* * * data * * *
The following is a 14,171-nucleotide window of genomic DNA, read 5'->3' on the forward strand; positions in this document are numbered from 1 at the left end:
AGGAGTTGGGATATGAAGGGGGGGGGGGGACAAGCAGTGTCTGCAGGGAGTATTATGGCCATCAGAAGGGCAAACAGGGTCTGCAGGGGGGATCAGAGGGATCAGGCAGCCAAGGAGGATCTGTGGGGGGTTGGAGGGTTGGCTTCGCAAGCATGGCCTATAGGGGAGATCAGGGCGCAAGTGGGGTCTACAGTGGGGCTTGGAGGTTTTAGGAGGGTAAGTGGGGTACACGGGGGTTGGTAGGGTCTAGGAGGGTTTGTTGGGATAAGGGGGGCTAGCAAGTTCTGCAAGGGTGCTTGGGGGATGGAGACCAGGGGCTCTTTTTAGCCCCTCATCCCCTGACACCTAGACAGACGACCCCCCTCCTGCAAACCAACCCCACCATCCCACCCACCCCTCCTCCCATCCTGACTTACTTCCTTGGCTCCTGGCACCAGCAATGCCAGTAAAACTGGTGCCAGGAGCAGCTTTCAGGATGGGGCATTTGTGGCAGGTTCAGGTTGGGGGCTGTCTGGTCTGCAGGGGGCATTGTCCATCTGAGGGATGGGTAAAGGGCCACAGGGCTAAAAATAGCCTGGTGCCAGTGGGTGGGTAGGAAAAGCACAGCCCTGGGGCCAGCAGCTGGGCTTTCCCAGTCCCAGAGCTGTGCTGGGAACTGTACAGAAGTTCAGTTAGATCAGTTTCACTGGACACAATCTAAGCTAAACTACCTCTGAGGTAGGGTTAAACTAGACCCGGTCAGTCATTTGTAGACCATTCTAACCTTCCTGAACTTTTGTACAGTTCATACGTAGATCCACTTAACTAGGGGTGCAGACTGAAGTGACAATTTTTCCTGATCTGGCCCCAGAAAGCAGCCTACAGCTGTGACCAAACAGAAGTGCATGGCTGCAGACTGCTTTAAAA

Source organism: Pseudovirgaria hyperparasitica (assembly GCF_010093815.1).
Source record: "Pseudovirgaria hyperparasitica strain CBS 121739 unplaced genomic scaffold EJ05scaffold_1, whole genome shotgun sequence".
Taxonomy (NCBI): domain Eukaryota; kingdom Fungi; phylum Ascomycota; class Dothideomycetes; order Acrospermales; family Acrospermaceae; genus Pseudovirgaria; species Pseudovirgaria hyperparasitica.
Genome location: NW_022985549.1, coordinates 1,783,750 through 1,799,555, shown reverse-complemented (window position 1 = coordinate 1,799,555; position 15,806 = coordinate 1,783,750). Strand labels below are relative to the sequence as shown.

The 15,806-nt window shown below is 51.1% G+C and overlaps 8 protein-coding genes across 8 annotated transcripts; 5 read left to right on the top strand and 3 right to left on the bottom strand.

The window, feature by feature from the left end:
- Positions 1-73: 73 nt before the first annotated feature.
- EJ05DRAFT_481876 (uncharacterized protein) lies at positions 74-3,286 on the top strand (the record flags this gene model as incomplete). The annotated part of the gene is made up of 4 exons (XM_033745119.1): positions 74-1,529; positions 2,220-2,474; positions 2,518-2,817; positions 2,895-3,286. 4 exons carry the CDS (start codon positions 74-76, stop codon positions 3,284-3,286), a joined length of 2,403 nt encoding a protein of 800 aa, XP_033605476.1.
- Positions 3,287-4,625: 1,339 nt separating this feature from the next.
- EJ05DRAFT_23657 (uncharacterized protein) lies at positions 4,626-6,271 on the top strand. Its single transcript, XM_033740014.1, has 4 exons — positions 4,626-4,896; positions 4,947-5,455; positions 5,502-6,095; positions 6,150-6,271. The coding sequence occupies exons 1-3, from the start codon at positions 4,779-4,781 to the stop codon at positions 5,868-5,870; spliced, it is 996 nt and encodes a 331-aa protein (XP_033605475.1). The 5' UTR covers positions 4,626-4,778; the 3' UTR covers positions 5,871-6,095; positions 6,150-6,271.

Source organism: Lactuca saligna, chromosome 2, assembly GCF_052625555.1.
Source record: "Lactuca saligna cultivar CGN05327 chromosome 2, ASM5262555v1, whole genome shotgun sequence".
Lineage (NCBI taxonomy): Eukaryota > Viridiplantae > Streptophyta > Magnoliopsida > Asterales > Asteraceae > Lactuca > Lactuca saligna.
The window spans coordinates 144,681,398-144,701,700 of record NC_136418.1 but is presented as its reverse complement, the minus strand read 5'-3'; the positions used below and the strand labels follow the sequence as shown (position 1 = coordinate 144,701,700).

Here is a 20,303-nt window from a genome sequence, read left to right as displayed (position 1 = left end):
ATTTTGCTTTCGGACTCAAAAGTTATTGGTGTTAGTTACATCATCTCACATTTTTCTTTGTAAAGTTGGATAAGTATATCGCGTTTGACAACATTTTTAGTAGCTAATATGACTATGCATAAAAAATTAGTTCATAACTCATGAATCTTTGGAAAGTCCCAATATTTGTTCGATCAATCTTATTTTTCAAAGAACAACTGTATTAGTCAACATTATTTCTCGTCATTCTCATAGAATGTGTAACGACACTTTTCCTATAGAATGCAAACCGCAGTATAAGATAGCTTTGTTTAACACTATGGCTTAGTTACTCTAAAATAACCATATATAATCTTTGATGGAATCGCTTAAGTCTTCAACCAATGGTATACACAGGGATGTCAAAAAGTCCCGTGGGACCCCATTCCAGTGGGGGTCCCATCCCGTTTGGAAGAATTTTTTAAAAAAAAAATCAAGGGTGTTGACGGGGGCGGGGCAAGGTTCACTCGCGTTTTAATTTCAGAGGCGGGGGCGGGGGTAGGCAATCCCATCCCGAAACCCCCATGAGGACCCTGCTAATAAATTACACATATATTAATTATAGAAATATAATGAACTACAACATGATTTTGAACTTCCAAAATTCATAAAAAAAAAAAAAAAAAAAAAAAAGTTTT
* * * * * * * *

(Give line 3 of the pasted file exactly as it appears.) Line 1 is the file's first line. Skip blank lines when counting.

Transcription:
Source organism: Pseudovirgaria hyperparasitica (assembly GCF_010093815.1).